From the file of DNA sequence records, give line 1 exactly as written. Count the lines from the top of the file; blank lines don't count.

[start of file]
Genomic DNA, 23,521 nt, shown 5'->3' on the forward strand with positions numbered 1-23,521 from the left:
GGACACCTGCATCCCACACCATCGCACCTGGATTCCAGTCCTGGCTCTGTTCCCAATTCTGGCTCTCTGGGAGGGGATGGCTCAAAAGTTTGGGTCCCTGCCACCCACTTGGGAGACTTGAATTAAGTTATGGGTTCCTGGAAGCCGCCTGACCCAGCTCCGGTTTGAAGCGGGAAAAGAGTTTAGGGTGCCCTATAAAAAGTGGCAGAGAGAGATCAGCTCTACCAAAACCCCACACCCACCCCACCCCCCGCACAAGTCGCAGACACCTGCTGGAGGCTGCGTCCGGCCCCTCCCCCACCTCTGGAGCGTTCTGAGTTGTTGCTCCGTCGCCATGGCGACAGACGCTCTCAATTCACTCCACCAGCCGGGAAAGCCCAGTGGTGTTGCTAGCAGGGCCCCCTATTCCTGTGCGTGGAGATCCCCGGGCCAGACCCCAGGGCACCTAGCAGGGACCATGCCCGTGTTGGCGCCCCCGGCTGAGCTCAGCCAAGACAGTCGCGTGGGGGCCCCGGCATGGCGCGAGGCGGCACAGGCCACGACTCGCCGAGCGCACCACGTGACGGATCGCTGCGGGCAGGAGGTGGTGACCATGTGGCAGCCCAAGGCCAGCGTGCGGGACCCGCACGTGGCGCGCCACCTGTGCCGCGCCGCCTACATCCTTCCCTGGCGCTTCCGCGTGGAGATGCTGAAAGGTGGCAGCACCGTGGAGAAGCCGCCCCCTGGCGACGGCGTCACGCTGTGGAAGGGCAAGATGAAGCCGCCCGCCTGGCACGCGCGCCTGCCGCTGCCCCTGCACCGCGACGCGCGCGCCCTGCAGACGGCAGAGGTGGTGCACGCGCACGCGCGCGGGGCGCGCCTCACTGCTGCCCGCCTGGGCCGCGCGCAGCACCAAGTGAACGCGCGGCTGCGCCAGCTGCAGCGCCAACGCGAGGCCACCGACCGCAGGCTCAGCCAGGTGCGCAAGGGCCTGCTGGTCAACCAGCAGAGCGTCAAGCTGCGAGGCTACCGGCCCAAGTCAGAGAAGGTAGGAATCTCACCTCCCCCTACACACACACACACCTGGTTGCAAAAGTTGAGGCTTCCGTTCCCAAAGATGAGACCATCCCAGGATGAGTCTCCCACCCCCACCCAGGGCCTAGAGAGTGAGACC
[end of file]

Genomic DNA, 23,521 nt, shown 5'->3' on the forward strand with positions numbered 1-23,521 from the left: